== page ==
In tomorrow’s Kitsap Sun, I’m reporting that environmental groups on both sides of the Canadian border are calling on their respective navies to disclose all the specific activities during the 10 days leading up to the discovery of L-112’s carcass at Long Beach on Feb. 11. The groups also are calling for a complete cessation of sonar use for training and testing in the Salish Sea.

Check out three letters submitted to the navies involved, including one from U.S. and Canadian scientists:
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Balcomb wants to know if young orca was bombed

Friday, March 16th, 2012

Ken Balcomb, the dean of killer whale research in the Northwest, has looked at the evidence and believes he knows what killed L-112, a 3-year-old female orca found along the Washington Coast in February.

L-112 in happier times. The 3-year-old orca died in February, and her death is the subject of an intense investigation.
Photo by Jeanne Hyde, Whale of a Porpoise
(Click on image to see Jeanne's tribute page)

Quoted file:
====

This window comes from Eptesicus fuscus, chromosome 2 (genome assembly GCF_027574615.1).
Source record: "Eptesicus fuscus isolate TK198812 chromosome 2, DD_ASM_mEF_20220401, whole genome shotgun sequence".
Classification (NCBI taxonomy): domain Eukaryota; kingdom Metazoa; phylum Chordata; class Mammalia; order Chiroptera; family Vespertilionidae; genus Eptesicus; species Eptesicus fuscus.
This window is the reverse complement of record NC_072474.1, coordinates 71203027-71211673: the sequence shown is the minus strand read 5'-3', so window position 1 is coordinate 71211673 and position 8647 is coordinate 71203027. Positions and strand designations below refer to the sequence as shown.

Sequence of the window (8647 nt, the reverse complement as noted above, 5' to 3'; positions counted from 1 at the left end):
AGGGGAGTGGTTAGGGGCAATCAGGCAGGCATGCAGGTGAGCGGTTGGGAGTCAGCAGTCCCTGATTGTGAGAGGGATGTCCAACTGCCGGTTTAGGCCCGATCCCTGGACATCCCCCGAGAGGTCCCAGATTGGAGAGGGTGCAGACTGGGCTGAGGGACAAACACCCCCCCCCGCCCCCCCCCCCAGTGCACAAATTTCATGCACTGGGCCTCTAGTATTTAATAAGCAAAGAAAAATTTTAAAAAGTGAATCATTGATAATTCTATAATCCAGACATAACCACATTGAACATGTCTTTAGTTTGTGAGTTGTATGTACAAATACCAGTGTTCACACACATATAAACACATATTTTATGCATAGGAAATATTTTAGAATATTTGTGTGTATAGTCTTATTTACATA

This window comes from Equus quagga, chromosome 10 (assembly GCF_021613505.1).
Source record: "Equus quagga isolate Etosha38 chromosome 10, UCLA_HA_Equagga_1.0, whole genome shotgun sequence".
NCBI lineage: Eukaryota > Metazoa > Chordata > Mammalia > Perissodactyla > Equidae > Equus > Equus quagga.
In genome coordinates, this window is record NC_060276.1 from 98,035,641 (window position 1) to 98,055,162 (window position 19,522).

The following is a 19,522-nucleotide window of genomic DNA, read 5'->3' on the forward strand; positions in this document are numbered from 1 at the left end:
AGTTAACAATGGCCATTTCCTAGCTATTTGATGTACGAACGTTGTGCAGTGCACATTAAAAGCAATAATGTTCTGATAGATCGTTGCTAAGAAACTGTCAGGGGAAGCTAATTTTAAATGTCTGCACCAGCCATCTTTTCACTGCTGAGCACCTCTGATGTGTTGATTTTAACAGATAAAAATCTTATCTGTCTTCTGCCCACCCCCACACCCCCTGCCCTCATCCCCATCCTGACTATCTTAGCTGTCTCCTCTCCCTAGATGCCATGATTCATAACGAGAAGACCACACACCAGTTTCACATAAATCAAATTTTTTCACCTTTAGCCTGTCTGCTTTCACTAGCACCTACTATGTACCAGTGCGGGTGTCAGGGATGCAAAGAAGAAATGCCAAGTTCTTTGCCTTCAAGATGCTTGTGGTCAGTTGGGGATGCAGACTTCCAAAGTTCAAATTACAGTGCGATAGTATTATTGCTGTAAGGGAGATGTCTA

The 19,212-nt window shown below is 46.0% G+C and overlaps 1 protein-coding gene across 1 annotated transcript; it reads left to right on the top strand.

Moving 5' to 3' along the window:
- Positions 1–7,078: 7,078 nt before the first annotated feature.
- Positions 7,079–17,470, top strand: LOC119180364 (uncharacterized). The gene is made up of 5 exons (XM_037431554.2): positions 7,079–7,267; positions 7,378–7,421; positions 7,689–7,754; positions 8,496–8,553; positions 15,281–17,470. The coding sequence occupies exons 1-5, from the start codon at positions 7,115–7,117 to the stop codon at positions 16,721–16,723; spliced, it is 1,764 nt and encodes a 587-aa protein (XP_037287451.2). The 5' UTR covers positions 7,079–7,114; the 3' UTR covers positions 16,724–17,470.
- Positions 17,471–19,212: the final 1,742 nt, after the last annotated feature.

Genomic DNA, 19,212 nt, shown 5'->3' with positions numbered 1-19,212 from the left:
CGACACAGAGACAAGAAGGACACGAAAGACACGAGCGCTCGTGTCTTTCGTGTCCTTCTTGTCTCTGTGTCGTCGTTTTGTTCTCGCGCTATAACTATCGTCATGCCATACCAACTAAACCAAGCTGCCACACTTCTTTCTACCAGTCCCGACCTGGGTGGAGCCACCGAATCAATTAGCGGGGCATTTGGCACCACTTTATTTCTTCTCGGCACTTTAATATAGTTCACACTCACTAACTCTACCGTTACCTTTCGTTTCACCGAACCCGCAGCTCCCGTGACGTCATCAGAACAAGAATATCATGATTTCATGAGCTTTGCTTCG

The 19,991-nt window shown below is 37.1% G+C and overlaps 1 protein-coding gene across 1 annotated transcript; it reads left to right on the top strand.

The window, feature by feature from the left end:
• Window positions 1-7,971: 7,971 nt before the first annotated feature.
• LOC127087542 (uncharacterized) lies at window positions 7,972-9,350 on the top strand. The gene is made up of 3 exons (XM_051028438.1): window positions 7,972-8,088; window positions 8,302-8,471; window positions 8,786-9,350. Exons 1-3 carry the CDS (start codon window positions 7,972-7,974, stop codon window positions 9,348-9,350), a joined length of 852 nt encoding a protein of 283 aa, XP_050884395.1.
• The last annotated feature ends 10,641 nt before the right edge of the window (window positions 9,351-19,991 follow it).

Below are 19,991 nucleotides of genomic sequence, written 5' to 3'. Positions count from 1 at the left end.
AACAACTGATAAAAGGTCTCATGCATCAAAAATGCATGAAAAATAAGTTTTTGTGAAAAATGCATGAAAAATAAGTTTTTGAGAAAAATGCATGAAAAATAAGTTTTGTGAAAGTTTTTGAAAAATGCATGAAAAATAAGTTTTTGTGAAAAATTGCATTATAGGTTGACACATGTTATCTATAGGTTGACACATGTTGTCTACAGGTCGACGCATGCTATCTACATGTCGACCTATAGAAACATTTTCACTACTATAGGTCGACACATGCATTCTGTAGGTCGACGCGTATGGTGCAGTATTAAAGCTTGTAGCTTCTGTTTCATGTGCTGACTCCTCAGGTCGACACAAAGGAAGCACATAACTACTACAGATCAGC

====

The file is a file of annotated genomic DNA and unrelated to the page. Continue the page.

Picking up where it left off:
“Clearly the animal was blown up,” he told Scott Rasmussen, a reporter for the Journal of the San Juan Islands.

When I asked Ken to explain, he provided a lot more detail and informed me that he was calling for a law-enforcement investigation into the whale’s death by the National Marine Fisheries Service. Why he is seeking more than a biological analysis of the death will become clear in a moment.

What Ken is suggesting is that L-112 was killed by a bomb, possibly dropped from an aircraft during a training event in the Navy’s Northwest Training Range off the West Coast. His evidence is circumstantial, but he wants some answers.

What we know for sure is that this young female orca washed up dead at Long Beach on Feb. 11 in relatively fresh condition, allowing a complete necropsy, including CT scans of the head and dissections of the internal organs and head.

Joe Gaydos, a veterinarian with The SeaDoc Society who participated in the necropsy, said the whale showed signs of “blunt force trauma” with injury to the right and left sides of the head and right side of the body. Blunt force trauma might be what a human would experience if dropped from a helicopter onto soft ground, he explained.
(more…)


Reports of injured killer whale are likely false

Friday, August 26th, 2011

I’m happy to inform you that reports of a killer whale being struck off the west side of San Juan Island this morning apparently were false.